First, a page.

Presentation Speech by Professor A.E. Lindh, member of the Nobel Committee for Physics
Your Majesties, Your Royal Highnesses, Ladies and Gentlemen.
In awarding this year’s Nobel Prize in Physics to Professor C.F. Powell of Bristol, the Swedish Academy of Sciences cited his development of the photographic method for the study of nuclear processes and his discoveries concerning the mesons.
The photographic method used by Professor Powell is based on the fact that after an electrically charged particle has passed through a photographic emulsion, the silver bromide grains of the emulsion can be developed, making the path of the particle appear as a dark line which is, actually, a series of blackened grains with longer or shorter intervals between. The distance between the grains is proportional to the speed of the particle; the greater the speed of the particle, the greater the distance, which circumstance is connected with the fact that a swift particle has less power of ionizing than a slow one.
The method is not new; it came into use in the early years of the 20th century as a means of demonstrating radioactive radiation. For the use of the method in the study of nuclear processes it was first necessary to have emulsions sensitive to various kinds of charged particles, and especially to very swift particles. The problem was brought nearer its solution in the early thirties when it was found that sensitizing the plates made them react to swift protons. The method was difficult, however, and it was not widely used.
Emulsions which reacted to swift protons without previous sensitizing were produced independently in 1935 by Zhdanov in Leningrad and by the Ilford Laboratories.
In nuclear physics the photographic method had not been generally accepted even by the end of the thirties, despite the fact that various researchers had used it for studying cosmic radiation. Nuclear physicists were sceptical of the method because divergent results had been obtained in calculating the energy of the particles from measurements of the length of their traces. They placed more confidence in the so-called “Wilson chamber”, where the radiation falls into an expansion chamber filled with moisture-saturated air or another gas. The gas is cooled by suddenly expanding the chamber, and drops of mist are deposited on the ions formed in the path of the particles. Under proper lighting, the paths of the particles which are in the chamber at the moment of expansion appear as cloud tracks.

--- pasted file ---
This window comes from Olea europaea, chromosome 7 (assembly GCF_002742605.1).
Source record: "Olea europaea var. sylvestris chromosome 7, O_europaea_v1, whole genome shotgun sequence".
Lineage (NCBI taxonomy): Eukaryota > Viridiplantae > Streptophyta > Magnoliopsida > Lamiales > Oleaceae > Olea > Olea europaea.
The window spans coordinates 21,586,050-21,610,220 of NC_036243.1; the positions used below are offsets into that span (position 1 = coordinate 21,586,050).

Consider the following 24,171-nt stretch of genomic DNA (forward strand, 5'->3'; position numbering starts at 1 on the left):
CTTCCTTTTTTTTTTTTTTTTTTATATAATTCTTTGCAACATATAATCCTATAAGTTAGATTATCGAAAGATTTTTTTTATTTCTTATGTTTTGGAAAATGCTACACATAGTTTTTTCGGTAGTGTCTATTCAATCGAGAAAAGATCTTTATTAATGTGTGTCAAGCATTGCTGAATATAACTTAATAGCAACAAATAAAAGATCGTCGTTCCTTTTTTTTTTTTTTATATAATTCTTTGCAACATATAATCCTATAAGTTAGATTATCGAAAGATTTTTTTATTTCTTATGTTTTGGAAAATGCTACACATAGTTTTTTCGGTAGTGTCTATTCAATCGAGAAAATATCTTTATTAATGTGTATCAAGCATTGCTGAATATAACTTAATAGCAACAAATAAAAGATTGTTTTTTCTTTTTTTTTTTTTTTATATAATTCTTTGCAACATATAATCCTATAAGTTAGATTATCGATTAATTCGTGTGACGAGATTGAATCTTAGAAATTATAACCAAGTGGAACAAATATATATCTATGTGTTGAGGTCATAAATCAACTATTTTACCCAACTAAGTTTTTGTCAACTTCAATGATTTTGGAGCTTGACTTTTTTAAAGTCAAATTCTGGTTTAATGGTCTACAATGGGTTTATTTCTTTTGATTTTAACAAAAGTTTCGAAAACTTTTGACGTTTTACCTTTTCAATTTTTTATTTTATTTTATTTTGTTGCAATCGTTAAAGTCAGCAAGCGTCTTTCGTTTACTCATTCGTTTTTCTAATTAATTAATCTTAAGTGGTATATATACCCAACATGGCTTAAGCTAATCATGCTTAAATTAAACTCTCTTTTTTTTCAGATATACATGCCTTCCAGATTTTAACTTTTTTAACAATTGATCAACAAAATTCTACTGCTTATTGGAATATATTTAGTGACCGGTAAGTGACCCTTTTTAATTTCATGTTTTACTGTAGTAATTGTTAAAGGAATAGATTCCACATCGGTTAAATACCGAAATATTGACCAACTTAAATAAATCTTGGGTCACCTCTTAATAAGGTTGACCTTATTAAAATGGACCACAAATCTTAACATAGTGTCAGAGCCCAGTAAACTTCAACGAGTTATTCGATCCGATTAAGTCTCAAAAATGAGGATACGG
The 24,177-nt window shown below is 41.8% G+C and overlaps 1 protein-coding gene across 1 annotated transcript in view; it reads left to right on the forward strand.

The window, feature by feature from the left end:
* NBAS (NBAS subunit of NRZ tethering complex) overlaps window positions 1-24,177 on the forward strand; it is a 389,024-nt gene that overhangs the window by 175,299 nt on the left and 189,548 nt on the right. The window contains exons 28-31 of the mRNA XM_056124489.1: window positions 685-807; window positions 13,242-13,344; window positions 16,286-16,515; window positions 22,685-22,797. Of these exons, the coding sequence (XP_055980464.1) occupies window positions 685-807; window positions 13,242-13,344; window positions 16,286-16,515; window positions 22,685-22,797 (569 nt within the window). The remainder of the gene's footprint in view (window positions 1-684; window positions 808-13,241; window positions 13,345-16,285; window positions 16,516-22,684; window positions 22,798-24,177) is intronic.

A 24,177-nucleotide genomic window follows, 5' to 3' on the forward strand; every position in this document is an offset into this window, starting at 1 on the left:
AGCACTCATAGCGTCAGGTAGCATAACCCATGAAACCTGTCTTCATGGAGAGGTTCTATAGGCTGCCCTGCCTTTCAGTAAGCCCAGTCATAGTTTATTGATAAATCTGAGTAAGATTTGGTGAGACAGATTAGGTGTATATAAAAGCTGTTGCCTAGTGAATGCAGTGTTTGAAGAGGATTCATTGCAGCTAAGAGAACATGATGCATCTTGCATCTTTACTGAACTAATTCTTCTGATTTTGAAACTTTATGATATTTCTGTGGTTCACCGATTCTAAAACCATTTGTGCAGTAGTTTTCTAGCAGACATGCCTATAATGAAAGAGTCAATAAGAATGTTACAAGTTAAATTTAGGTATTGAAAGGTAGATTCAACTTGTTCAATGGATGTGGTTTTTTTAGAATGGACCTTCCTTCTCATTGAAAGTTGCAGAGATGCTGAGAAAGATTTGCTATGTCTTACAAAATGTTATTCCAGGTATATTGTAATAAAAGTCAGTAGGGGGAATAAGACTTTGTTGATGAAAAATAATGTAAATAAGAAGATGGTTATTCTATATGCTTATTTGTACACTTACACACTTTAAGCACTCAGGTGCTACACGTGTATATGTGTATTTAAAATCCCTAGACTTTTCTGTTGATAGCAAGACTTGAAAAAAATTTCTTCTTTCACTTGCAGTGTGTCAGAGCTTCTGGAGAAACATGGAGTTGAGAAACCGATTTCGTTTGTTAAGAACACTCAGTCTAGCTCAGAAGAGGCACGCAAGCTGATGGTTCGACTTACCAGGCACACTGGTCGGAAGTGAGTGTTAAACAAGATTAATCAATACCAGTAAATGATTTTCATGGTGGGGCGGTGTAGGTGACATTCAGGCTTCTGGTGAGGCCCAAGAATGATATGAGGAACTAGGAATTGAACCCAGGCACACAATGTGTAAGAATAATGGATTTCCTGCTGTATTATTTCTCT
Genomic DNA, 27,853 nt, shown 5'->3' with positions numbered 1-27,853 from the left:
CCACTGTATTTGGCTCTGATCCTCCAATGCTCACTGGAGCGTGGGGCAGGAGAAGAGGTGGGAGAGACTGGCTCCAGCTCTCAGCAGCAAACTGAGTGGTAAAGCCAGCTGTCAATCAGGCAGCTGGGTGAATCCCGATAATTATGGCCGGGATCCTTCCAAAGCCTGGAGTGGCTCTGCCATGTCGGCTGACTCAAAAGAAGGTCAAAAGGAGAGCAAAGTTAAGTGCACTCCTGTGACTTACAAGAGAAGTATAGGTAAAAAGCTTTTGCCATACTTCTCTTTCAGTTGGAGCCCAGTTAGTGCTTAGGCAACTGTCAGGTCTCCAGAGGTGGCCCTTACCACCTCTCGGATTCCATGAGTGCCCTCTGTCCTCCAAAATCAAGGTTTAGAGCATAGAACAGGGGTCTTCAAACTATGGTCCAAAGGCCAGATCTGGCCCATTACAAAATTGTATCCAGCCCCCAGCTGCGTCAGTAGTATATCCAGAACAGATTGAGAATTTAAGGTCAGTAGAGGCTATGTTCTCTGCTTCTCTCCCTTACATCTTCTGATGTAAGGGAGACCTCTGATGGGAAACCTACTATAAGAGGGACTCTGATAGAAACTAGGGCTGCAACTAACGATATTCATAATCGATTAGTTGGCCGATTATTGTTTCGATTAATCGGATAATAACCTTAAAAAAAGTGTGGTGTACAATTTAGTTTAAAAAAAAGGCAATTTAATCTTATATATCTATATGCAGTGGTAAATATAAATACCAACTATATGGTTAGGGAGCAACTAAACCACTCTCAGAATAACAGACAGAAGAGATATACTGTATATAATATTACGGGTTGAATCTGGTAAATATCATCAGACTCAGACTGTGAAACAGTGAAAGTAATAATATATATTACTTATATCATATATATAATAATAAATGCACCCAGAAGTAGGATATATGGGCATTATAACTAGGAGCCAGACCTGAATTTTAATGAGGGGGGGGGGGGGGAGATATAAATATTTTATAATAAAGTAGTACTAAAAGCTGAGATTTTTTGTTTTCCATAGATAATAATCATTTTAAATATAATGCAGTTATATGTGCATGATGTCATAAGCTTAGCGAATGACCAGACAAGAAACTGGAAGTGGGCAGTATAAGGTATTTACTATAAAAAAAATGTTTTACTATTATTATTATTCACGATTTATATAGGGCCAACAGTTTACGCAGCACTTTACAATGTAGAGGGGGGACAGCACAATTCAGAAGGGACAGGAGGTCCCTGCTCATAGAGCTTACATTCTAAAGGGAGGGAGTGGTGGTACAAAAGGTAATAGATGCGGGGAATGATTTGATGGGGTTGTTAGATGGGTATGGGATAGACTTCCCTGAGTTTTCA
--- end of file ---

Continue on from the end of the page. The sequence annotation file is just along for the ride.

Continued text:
It is Professor Powell’s merit to have dispersed this scepticism regarding the photographic method and to have made it an extremely effective aid in investigating certain nuclear processes as well as cosmic radiation and the resultant nuclear phenomena. Using the new Ilford half-tone plates, he began to investigate the usefulness and reliability of the photographic method for the study of nuclear processes, and in a series of projects from 1939 to 1945 he and his collaborators went into various nuclear processes while introducing successive improvements in the treatment of the material, the research technique, and the optical equipment for analyzing the particle traces. These studies have given convincing proof that in this kind of research the photographic method is quite the equal of the Wilson chamber and counter, and even, in some instances, its superior. The savings of time and material effected with the photographic method have been proved by comparisons between similar investigations made with both the Wilson chamber and the photographic method. In one such experiment with the Wilson chamber 20,000 stereoscopic photos produced 1,600 particle traces suitable for measurement. Professor Powell and his collaborators used 3,000 particle traces found on a three-centimetre square of the photographic plate. An important step forward in their efforts to improve and develop the photographic method was taken in 1946, when Professor Powell and his collaborators reported on experiments with a new llford emulsion, called “C 2”, whose properties excelled those of the half-tone emulsion in every respect. The traces of the particles appeared more clearly and the absence of disturbing background considerably increased the reliability of the measurements. It now became possible to make another attempt at solving the problem of discovering rare processes, and to charge the emulsions with other atoms for special investigations. The improved photographic method had the greatest importance for the study of cosmic radiation. When one considers that the photographic plates register continuously, whereas the Wilson chamber, as it were, discovers particles and processes only during the brief moments of exposure, it is easy to see that the photographic method offers great advantages over the Wilson chamber for these investigations. Plates with the new emulsion were exposed to cosmic radiation on Pic du Midi. 2.800 metres above sea level. During the study of these plates and of plates exposed at higher altitudes, up to 5,500 metres, a great number of isolated particle traces were found, as well as so-called “disintegration stars” with varying numbers of ramifications, originating from the disintegration of atomic nuclei in the emulsion. Analysis of these stars showed that some of them had been produced by a particle of small mass which had entered the emulsion, passed into an atomic nucleus, and caused its disintegration. A more detailed investigation showed that the active particle was a meson, which has a mass a few hundred times greater than that of the electron, and which was, in this case, negatively charged. Some cases of nuclear disintegration were observed in which slow mesons were ejected from the nucleus. Continued investigation of the plate material revealed other remarkable phenomena. In 1947, Powell Occhialini, Muirhead, and Lattes reported the discovery of mesons which at the end of their path give rise to secondary mesons. The analysis of the traces of primary and secondary mesons indicated the probable existence of two kinds of mesons having different masses, a theory which was vindicated by further experiments. The primary mesons were named (p)-mesons and the secondary mesons, µ-mesons. Preliminary determinations of the masses showed that the mass of the (p)-meson was greater than that of the µ-meson. The charge was equal to the electrical elementary charge. It would be impossible on this occasion to go into greater detail concerning the ingenious methods invented by the Bristol researchers for identifying the paths of the particles, or about the extensive work which was done to determine the relation between the masses of the (p)-mesons and µ-mesons, and to investigate their properties. I shall only review very briefly some of the most important conclusions regarding the mesons and their properties.